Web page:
Norfloxacin is a synthetic antibacterial agent that belongs to the class of fluoroquinolone antibiotics. It is used to treat urinary tract infections, gynecological infections, inflammation of the prostate gland, gonorrhea and bladder infection. Eye drops were approved for use in children older than one year of age.

Molecular Structure


Class of Drug

Broad-spectrum quinolone antibiotic.

Mechanism of Action

Inhibits DNA gyrase, thereby blocking bacterial DNA replication.

Susceptible organisms in vivo: Citrobacter sp, Enterobacter sp, Escherichia coli, Klebsiella pneumoniae, Neisseria gonorrhoeae, Proteus mirabilis, Proteus vulgaris, Pseudomonas aeruginosa (variable), Serratia marcescens, Staphylococcus aureus (less than ciprofloxacin), Staph, epidermidis, Staph, hemolyticus, Staph. saprophyticus, staph, agalactiae, Streptococcus faecalis.

Indications / Dosage / Route

Routes of Administration: Oral only.

Condition: Uncomplicated UTIs (E. coli, K. pneumoniae, P. mirabilis)

Dose: Adults: 400 mg ql2h, 3 days.

Condition: Uncomplicated UTIs caused by other indicated organisms

Dose: Adults: 400 mg ql2h, 7-10 days.

Condition: Uncomplicated UTIs

Dose: Adults: 400 mg ql2h, 10-21 days.

Condition: Uncomplicated gonorrhea

Dose: Adults: 800 mg, single dose

Condition: Prostatis, acute or chronic

Dose: Adults 400 mg ql2h, 28 days.

Adjustment of Dosage

Kidney disease: Creatinine clearance <30 mL/min: 400 mg q day, 4-7 days.

Liver disease: None.

Elderly: None

Pediatric: Safety and efficacy have not been established in children <18 years.

Food and Drug Interactions

Food: Take 1 hour before or 2 hours after meals with a glass of water.

Pregnancy: Category C.

Lactation: Likely to appear in breast milk. Potentially toxic to infant. Avoid breastfeeding.

Contraindications: Hypersensitivity to fluoroquinolone or quinolone antibiotics.

Warnings / Precautions

> Use with caution in patients with CNS disorders (epilepsy), kidney disease.

> Therapy should be continued for 2-4 days after symptoms have disappeared.

> Achilles and other tendon rupture have occurred in patients taking fluoroquinolones.

> Serious and fatal hypersensitivity reactions have occurred with these drugs, even after the first dose.

> Reserve use of this drug for infections that are difficult to treat by other means.

Clinically Important Drug Interactions

> Drugs that increase effects/toxicity of fluoroquinolones: cyclosporine, probenecid.

> Dmgs that decrease effects/toxicity of fluoroquinolones: antacids, antineoplastic agents, didanosine, sucralfate, iron salts, zinc salts, caffeine.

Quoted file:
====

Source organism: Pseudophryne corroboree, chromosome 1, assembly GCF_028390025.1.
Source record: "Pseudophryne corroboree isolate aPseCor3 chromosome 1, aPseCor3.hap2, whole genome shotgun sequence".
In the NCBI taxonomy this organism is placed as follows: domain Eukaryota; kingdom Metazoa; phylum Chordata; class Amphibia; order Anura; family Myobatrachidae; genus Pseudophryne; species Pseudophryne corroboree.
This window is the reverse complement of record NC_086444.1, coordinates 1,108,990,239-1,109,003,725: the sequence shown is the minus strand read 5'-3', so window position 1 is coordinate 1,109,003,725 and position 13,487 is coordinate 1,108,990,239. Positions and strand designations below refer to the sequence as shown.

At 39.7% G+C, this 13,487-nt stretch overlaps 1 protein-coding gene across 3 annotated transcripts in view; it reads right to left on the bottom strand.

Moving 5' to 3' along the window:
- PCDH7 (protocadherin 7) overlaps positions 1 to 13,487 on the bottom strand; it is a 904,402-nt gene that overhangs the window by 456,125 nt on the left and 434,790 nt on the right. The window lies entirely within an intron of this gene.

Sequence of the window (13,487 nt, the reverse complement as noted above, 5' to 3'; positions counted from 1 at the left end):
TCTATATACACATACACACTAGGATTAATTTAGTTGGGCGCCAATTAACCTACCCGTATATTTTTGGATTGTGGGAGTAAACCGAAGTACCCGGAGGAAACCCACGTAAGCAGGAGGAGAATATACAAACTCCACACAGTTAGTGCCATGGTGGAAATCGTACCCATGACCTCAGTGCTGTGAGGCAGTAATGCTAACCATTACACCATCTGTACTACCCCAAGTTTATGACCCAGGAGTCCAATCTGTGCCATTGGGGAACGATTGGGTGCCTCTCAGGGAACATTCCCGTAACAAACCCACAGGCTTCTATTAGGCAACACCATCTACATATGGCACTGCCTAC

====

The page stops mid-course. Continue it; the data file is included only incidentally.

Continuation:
> Fluoroquinolones increase effects/toxicity of oral anticoagulants, theophylline, caffeine

Adverse Reactions

> Common: None.

> Serious: Hypersensitivity reaction (anaphylaxis), seizures, pseudomembranous colitis, cholestatic jaundice, renal failure, pulmonary edema, pulmonary embolism, cardiovascular collapse, pharyngeal edema

Parameters to Monitor

> Renal, hepatic, and hemopoietic systems should be monitored periodically during prolonged therapy.

> Intake of fluids and urinary and other fluid output to minimize renal toxicity. Increase fluid intake if inadequate. Closely monitor electrolyte levels.

> Signs of hypersensitivity reactions.

> Signs and symptoms of antibiotic induced bacterial or fungal superinfection: Use of yogurt (4 oz/d) may be helpful in prevention of superinfection.

> Signs and symptoms of tendon pain. These may be an indication of tendon rupture.

> Monitor patients for evidence of development of microbial resistance with loss of effectiveness.

Advice to Patient

> Limit intake of caffeinated products including coffee and colas.

> Drink a great deal of fluids during therapy with this drug.

> Do not undertake strenuous exercise while taking this drug.

> To minimize possible photosensitivity reaction, apply adequate sunscreen and use proper covering when exposed to strong sunlight.

Further Useful Info

> Use of norfloxacin is limited to treatment of UTI, prostatitis, and uncomplicated gonorrhea.

> This drug is recommended as an alternative to aminoglyco sides when clinically relevant.

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